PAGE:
Like so many in the U.S., my father was a Marine who served his country in Vietnam. While he was away, he sent letters and reel-to-reel tapes to me, My Mom and my brother letting us in on his adventures, his fears and his never-ending love for us. Daddy was one of millions of men that ventured down the Ho-Chi-Minh trail, otherwise known as "blood road" for all the blood shed by both sides during the war.
While watching this documentary, I couldn't help thinking about the fact that our family was one of the lucky ones. My Dad returned from the war in one piece, but there are so many that were "missing in action".
One of those missing soldiers was Captain Steve Rusch. His plane was shot down during the war and his family didn't know if he was a P.O.W (prisoner of war), dead or lost somewhere with a mistaken identity. It would be 30 years later, that a portion of his remains would be found - two teeth.
Two teeth solidified that he was gone and for the Rusch family, there seemed to finally be some closure. However, his daughter Rebecca was determined to create a sense of absolute closure by biking the trail to her father's crash site with the intention of landing there on the anniversary of his death.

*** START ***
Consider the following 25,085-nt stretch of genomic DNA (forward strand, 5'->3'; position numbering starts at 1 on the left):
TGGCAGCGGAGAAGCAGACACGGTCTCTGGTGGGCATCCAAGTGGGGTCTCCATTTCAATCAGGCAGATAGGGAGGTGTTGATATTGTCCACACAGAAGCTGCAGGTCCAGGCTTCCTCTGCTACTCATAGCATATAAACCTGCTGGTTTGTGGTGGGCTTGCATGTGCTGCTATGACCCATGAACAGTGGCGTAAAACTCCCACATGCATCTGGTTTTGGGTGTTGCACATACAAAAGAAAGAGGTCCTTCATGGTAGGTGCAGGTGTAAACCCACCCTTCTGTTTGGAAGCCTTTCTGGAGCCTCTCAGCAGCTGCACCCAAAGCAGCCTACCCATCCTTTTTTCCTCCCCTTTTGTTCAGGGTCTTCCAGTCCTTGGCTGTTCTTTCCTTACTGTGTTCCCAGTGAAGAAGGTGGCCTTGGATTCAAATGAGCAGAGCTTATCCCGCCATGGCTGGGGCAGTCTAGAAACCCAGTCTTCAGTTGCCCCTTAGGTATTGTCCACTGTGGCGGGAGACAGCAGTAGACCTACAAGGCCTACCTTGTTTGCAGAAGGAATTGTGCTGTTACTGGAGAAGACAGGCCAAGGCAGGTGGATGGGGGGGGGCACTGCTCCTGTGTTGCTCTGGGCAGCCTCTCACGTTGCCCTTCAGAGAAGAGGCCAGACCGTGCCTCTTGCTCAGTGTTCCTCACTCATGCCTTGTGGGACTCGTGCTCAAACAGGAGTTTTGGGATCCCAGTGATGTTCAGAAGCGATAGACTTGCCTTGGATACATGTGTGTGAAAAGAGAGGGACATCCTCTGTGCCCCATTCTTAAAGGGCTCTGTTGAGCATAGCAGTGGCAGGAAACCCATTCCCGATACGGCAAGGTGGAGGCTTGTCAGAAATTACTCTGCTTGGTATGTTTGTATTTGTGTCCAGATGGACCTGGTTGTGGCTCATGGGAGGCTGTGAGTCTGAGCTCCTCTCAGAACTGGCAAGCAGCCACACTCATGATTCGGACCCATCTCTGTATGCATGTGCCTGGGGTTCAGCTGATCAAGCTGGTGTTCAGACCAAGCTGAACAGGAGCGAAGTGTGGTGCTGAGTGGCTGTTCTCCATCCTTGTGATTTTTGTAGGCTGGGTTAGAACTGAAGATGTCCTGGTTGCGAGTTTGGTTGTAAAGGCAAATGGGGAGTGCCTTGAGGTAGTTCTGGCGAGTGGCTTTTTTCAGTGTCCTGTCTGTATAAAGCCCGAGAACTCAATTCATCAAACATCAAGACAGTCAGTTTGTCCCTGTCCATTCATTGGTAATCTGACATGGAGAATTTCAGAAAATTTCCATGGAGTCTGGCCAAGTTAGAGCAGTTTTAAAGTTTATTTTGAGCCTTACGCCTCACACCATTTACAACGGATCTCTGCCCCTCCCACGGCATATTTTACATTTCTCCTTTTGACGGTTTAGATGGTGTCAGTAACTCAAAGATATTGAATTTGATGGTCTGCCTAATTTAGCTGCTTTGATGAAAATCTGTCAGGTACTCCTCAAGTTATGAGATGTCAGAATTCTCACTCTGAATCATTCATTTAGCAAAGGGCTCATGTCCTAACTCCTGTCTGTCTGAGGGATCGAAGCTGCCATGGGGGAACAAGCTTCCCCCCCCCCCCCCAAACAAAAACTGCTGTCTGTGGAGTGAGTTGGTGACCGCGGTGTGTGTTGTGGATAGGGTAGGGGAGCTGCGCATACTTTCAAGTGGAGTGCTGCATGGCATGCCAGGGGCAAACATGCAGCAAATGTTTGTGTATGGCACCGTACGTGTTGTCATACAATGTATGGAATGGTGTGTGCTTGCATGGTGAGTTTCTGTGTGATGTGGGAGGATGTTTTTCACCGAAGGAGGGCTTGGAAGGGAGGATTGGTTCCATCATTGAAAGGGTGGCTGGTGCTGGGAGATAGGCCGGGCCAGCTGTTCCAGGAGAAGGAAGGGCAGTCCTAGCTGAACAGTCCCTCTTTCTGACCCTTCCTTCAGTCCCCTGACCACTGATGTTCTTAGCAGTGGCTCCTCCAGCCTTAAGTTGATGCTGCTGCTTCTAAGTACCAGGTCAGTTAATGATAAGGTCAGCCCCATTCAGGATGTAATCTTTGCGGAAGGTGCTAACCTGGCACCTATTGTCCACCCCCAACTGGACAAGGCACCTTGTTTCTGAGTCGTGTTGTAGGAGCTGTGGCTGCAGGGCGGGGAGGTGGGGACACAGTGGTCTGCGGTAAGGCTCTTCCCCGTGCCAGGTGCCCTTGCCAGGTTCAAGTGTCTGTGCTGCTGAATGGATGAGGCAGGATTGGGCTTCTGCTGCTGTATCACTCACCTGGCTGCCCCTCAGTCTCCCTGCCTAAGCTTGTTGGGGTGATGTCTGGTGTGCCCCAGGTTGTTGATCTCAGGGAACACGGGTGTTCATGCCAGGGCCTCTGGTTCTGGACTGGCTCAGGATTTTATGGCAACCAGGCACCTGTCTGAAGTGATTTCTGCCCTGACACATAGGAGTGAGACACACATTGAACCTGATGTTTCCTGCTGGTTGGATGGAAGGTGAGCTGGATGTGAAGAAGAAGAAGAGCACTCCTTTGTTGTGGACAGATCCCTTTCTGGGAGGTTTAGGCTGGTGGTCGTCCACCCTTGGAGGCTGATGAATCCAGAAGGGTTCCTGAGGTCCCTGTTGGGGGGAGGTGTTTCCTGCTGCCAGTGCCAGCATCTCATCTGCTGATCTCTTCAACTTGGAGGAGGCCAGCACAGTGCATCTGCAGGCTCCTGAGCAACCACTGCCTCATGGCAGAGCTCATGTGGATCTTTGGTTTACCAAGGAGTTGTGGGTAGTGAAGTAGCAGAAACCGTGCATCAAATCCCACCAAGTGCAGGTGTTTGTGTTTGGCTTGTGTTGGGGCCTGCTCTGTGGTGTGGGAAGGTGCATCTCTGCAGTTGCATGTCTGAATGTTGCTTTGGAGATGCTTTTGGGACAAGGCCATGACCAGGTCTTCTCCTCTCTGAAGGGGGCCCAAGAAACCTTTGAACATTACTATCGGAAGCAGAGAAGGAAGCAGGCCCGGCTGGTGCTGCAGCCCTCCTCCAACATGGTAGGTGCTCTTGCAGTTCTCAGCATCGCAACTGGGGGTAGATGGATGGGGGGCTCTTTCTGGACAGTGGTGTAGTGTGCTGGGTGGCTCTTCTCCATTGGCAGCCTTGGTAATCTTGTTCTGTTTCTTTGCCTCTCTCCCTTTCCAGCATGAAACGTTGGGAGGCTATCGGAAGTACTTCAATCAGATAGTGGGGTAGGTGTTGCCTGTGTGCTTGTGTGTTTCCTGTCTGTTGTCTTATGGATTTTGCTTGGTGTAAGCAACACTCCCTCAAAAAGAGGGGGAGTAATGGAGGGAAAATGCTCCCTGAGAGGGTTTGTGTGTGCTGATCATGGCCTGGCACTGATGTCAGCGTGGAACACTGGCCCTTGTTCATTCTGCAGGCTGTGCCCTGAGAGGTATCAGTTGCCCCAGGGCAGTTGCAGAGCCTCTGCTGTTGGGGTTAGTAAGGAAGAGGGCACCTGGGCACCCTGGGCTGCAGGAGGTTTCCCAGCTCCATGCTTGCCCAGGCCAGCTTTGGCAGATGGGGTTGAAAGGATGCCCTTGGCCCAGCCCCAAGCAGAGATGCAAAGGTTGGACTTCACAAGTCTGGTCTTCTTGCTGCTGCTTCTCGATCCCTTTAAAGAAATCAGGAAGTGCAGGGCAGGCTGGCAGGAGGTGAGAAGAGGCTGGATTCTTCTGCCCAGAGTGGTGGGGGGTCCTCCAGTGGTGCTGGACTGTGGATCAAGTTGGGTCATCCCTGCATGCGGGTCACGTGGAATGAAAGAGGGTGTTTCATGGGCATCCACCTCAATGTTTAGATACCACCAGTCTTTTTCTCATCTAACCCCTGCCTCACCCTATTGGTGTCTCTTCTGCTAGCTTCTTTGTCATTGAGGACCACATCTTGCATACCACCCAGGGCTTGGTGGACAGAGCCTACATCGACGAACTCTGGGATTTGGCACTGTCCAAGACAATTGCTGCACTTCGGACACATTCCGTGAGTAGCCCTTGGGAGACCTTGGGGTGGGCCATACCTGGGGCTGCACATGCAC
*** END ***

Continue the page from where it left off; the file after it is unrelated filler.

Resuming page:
The journey Rebecca would endure with the help of family friends and locals would change her forever.
Blood Road is a documented journey on film of hope and discovery between an American daughter and her trail riding companion Vietnamese competitive biking champion Huyen Nguyen. One watches intently as Rusch and Nguyen travel through the dense jungles of Laos, Cambodia and Vietnam.
One of the richest moments of this film are when Nguyen helps Rusch understand the cultural context of her quest, the women forge a deep bond triggered by a shared experience of war and loss. Their bond and friendship is an amazing testament to how powerful women can be when working together for the greater good.
Haunting and terrifying as it was, watching the many holes of land created by mine explosions now filled with water or the millions of land mines that hundreds of children play close to every and are in danger of going off at a moments notice was heartbreaking. These land mines are bombs that have been embedded in the ground and not detonated since the Vietnam war,
Since Rebecca Busch's visit to Vietnam, she has created the Mines Advisory Group (MAG) to help protect people in Laos from landmines and unexploded ordnances (UXOs) leftover from the Vietnam War. By removing these devices, communities can grow more food, make a better living, gain access to better health services, and know that their children can walk to school in safety.
Not until watching Blood Road did I realize the effects of war are felt for decades. If we could all just look to each other for our humanity in an attempt to end hatred and prejudice - war can be on the road to becoming a thing of the past. One can hope and pray for such a miracle, but will it really come to fruition? Only time will tell.
Blood Road produced by Red Bull Media House, will make its theatrical premiere on June 16th at Downtown Independent, followed by a run of national premieres and digital release on June 20th.
For more information on this most prolific, inspiring doc, feel free to log onto www.bloodroadfilm.com